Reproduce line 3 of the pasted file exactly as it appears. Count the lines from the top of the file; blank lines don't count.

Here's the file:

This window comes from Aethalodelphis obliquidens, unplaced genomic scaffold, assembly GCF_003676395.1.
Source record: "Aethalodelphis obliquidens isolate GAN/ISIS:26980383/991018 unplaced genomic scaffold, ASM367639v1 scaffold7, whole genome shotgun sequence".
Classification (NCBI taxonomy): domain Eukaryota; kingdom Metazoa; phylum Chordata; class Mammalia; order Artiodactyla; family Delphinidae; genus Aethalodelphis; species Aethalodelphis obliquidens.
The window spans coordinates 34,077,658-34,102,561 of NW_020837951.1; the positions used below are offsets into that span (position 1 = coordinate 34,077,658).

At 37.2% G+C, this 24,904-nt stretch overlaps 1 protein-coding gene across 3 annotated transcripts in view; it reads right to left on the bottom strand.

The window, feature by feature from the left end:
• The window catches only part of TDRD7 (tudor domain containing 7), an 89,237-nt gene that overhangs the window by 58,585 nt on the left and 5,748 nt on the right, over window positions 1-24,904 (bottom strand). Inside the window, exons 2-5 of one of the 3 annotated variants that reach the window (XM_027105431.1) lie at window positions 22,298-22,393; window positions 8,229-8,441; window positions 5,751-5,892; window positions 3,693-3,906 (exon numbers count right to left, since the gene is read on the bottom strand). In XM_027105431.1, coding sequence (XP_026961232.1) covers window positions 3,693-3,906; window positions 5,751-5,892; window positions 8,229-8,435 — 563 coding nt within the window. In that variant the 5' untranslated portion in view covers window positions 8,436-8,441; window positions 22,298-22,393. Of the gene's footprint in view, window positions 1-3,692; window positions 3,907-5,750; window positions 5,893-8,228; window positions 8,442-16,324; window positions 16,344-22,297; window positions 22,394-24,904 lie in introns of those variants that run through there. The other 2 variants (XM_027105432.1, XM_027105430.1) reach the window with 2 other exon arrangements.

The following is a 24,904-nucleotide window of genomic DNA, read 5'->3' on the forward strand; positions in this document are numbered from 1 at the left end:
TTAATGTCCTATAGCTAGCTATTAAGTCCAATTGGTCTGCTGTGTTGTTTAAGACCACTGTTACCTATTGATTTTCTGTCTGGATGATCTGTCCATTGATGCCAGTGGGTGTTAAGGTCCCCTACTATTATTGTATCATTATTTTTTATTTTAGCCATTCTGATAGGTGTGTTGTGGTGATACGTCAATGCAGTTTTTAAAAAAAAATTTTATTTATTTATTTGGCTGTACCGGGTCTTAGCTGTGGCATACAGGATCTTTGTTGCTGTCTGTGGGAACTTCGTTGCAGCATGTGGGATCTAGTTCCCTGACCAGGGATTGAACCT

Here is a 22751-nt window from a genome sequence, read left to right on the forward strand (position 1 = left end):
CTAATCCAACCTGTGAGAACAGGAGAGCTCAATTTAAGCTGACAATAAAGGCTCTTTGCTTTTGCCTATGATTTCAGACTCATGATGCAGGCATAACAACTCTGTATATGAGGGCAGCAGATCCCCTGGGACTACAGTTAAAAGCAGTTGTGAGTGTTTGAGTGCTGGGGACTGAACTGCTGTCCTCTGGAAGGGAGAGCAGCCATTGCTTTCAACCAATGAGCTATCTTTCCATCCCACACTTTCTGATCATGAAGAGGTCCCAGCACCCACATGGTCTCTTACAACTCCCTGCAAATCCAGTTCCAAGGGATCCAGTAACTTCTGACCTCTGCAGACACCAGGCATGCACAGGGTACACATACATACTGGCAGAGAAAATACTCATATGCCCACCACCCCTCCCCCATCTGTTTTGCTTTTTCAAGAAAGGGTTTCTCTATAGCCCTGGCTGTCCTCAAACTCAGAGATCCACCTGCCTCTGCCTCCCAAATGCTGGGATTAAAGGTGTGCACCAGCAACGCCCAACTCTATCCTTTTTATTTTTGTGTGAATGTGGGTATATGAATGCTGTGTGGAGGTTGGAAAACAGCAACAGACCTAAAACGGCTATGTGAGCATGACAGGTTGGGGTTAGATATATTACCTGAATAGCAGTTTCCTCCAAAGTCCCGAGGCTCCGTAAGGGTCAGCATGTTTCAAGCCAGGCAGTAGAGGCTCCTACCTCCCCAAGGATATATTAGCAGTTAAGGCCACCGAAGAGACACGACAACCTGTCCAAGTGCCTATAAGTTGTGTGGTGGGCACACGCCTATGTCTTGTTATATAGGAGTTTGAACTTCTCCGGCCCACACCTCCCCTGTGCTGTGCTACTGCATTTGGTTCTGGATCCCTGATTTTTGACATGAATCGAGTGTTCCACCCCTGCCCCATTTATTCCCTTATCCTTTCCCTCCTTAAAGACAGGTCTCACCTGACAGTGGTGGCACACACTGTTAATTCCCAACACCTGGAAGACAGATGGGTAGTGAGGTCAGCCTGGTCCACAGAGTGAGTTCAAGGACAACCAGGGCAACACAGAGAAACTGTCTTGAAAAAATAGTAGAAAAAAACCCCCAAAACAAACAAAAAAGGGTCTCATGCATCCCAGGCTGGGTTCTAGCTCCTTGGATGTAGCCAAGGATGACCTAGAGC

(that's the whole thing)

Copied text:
Classification (NCBI taxonomy): domain Eukaryota; kingdom Metazoa; phylum Chordata; class Mammalia; order Artiodactyla; family Delphinidae; genus Aethalodelphis; species Aethalodelphis obliquidens.